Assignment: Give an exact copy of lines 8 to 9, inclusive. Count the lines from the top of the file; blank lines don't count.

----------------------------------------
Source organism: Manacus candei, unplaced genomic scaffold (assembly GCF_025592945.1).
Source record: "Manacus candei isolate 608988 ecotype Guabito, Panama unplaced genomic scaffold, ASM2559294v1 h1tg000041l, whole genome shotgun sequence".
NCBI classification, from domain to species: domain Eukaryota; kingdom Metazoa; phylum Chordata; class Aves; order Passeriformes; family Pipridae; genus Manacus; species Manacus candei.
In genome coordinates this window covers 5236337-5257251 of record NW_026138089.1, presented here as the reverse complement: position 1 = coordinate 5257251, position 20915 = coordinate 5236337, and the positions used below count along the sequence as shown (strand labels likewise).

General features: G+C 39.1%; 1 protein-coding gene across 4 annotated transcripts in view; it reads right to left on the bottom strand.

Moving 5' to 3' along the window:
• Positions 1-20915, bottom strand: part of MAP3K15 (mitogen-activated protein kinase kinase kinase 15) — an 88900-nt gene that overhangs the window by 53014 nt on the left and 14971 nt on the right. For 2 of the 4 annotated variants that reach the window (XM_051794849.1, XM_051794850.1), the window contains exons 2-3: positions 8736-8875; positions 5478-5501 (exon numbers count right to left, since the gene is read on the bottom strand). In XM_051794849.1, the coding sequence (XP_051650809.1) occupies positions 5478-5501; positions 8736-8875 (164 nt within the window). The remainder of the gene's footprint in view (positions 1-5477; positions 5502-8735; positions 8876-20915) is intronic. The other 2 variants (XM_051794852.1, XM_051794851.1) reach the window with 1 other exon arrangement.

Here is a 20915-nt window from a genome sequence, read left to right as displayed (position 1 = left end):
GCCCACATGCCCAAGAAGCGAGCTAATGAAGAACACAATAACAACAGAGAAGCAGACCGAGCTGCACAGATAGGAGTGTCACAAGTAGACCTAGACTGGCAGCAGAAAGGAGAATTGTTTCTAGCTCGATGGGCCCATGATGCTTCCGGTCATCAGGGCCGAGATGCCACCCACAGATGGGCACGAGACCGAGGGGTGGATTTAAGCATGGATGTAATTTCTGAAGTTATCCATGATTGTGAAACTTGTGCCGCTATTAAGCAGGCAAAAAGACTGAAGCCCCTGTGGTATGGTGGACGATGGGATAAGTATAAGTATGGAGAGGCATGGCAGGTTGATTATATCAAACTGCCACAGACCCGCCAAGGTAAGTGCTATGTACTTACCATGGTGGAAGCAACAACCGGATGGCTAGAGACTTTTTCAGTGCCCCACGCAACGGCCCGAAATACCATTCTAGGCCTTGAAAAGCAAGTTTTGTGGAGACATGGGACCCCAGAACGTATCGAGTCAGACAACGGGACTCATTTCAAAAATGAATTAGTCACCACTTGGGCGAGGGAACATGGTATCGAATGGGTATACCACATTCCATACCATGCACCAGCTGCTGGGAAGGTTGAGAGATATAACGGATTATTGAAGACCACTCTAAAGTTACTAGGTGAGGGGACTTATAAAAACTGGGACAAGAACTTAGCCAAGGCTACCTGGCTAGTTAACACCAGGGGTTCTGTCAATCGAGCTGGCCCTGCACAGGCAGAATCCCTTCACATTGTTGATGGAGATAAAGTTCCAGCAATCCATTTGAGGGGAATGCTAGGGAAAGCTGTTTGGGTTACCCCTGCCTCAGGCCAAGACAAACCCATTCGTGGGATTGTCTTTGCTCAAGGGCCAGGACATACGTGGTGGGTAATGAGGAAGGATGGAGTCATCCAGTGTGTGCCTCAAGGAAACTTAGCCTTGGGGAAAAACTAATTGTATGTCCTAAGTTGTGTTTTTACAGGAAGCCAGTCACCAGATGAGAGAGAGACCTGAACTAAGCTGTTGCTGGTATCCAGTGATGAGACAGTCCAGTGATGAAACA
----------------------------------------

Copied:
Here is a 20915-nt window from a genome sequence, read left to right as displayed (position 1 = left end):
GCCCACATGCCCAAGAAGCGAGCTAATGAAGAACACAATAACAACAGAGAAGCAGACCGAGCTGCACAGATAGGAGTGTCACAAGTAGACCTAGACTGGCAGCAGAAAGGAGAATTGTTTCTAGCTCGATGGGCCCATGATGCTTCCGGTCATCAGGGCCGAGATGCCACCCACAGATGGGCACGAGACCGAGGGGTGGATTTAAGCATGGATGTAATTTCTGAAGTTATCCATGATTGTGAAACTTGTGCCGCTATTAAGCAGGCAAAAAGACTGAAGCCCCTGTGGTATGGTGGACGATGGGATAAGTATAAGTATGGAGAGGCATGGCAGGTTGATTATATCAAACTGCCACAGACCCGCCAAGGTAAGTGCTATGTACTTACCATGGTGGAAGCAACAACCGGATGGCTAGAGACTTTTTCAGTGCCCCACGCAACGGCCCGAAATACCATTCTAGGCCTTGAAAAGCAAGTTTTGTGGAGACATGGGACCCCAGAACGTATCGAGTCAGACAACGGGACTCATTTCAAAAATGAATTAGTCACCACTTGGGCGAGGGAACATGGTATCGAATGGGTATACCACATTCCATACCATGCACCAGCTGCTGGGAAGGTTGAGAGATATAACGGATTATTGAAGACCACTCTAAAGTTACTAGGTGAGGGGACTTATAAAAACTGGGACAAGAACTTAGCCAAGGCTACCTGGCTAGTTAACACCAGGGGTTCTGTCAATCGAGCTGGCCCTGCACAGGCAGAATCCCTTCACATTGTTGATGGAGATAAAGTTCCAGCAATCCATTTGAGGGGAATGCTAGGGAAAGCTGTTTGGGTTACCCCTGCCTCAGGCCAAGACAAACCCATTCGTGGGATTGTCTTTGCTCAAGGGCCAGGACATACGTGGTGGGTAATGAGGAAGGATGGAGTCATCCAGTGTGTGCCTCAAGGAAACTTAGCCTTGGGGAAAAACTAATTGTATGTCCTAAGTTGTGTTTTTACAGGAAGCCAGTCACCAGATGAGAGAGAGACCTGAACTAAGCTGTTGCTGGTATCCAGTGATGAGACAGTCCAGTGATGAAACA